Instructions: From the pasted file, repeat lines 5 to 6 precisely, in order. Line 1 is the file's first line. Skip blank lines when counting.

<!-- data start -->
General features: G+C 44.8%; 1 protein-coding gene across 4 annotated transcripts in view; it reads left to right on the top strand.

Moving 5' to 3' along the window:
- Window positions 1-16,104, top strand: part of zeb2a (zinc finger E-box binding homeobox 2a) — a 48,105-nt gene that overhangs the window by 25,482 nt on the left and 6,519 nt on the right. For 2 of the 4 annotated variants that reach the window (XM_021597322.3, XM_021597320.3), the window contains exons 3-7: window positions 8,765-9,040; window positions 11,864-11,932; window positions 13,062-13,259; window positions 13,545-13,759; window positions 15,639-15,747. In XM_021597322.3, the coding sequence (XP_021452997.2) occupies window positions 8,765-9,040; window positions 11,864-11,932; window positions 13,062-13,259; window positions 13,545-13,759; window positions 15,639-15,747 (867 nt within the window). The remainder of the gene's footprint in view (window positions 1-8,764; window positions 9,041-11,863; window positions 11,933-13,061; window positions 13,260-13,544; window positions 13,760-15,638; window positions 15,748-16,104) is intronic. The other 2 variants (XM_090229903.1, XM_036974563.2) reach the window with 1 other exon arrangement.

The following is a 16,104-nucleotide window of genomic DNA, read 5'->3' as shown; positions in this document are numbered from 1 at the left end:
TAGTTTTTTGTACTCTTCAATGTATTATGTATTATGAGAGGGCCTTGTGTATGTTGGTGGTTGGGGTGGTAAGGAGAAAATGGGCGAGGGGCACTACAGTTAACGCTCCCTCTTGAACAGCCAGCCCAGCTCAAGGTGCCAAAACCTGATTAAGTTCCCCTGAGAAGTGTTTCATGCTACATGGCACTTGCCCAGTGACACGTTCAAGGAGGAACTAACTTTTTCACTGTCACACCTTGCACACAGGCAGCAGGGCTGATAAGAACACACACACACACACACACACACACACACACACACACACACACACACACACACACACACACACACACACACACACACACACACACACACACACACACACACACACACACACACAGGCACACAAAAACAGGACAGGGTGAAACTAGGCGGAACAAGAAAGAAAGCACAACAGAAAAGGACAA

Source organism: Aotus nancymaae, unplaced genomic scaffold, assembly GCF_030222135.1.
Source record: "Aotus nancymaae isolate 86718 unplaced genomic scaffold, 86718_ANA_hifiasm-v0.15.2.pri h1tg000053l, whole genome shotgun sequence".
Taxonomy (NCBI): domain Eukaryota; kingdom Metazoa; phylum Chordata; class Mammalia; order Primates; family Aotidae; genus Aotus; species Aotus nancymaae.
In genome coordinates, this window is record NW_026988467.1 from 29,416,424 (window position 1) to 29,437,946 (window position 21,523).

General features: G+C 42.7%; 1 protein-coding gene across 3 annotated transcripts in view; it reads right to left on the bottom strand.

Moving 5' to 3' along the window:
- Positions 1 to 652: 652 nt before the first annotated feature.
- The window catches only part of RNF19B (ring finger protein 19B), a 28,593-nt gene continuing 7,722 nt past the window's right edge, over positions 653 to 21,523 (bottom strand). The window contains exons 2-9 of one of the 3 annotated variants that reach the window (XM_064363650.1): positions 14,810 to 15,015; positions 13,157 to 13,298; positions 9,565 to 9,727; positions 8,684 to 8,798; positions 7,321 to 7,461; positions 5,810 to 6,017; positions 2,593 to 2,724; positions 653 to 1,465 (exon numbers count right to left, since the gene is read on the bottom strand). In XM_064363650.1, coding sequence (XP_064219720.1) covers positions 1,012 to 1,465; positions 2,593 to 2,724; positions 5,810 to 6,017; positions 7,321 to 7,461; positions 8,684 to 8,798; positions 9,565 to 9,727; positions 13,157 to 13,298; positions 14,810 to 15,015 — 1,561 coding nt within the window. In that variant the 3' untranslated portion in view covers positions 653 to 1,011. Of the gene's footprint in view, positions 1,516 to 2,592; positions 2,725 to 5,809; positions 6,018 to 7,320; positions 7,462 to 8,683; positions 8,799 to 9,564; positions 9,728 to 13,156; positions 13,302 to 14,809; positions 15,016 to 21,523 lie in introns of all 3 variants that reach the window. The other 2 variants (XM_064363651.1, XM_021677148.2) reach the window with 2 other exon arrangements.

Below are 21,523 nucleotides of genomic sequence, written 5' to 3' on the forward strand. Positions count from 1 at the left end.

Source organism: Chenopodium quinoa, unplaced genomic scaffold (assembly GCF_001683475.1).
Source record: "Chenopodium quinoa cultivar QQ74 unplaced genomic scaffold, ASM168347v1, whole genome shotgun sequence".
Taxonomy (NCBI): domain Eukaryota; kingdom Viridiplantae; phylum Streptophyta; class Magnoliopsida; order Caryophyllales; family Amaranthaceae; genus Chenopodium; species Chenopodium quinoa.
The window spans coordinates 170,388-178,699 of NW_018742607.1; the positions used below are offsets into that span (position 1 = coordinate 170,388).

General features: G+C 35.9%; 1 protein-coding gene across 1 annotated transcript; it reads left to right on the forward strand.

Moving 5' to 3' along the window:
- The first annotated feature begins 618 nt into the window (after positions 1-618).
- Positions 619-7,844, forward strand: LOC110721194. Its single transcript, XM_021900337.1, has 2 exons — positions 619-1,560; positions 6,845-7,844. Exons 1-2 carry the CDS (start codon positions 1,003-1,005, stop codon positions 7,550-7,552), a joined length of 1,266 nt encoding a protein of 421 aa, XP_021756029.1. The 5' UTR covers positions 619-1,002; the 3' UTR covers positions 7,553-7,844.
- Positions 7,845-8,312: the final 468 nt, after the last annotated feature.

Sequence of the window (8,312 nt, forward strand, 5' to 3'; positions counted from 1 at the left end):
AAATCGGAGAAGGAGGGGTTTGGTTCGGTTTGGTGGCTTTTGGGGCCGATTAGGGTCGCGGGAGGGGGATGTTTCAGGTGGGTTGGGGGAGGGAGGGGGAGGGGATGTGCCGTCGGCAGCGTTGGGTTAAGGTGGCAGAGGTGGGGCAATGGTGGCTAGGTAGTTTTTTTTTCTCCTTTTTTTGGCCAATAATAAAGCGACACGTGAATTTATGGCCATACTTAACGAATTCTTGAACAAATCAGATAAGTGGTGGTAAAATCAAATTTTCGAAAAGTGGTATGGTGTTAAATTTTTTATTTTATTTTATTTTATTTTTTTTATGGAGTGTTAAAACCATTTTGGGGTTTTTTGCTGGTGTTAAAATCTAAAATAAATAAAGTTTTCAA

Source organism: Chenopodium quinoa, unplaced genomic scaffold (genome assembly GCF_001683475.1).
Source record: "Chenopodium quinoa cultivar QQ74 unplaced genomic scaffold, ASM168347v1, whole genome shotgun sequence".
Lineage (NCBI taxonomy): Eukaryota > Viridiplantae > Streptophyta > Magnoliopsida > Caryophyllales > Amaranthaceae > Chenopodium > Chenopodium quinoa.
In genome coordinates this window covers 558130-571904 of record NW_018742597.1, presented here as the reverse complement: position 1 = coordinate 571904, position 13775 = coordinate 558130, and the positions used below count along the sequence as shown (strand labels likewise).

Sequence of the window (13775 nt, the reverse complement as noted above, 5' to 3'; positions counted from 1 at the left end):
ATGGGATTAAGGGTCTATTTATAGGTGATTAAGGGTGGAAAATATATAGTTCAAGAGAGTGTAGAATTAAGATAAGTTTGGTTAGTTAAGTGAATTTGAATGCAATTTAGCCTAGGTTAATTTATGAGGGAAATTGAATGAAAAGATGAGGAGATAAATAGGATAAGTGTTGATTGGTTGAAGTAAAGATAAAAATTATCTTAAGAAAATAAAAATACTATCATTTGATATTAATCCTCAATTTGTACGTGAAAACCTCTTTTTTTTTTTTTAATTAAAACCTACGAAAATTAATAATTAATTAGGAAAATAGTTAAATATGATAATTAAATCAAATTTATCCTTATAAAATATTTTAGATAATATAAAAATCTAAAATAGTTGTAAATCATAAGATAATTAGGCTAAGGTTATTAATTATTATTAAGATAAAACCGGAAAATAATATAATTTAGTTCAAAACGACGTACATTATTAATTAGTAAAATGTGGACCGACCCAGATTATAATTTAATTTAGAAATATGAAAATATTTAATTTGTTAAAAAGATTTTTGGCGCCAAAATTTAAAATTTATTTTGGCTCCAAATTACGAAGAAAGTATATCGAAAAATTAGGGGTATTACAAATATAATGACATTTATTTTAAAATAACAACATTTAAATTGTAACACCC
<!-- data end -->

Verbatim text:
TAGTTTTTTGTACTCTTCAATGTATTATGTATTATGAGAGGGCCTTGTGTATGTTGGTGGTTGGGGTGGTAAGGAGAAAATGGGCGAGGGGCACTACAGTTAACGCTCCCTCTTGAACAGCCAGCCCAGCTCAAGGTGCCAAAACCTGATTAAGTTCCCCTGAGAAGTGTTTCATGCTACATGGCACTTGCCCAGTGACACGTTCAAGGAGGAACTAACTTTTTCACTGTCACACCTTGCACACAGGCAGCAGGGCTGATAAGAACACACACACACACACACACACACACACACACACACACACACACACACACACACACACACACACACACACACACACACACACACACACACACACACACACACACACACACACACAGGCACACAAAAACAGGACAGGGTGAAACTAGGCGGAACAAGAAAGAAAGCACAACAGAAAAGGACAA

Source organism: Aotus nancymaae, unplaced genomic scaffold, assembly GCF_030222135.1.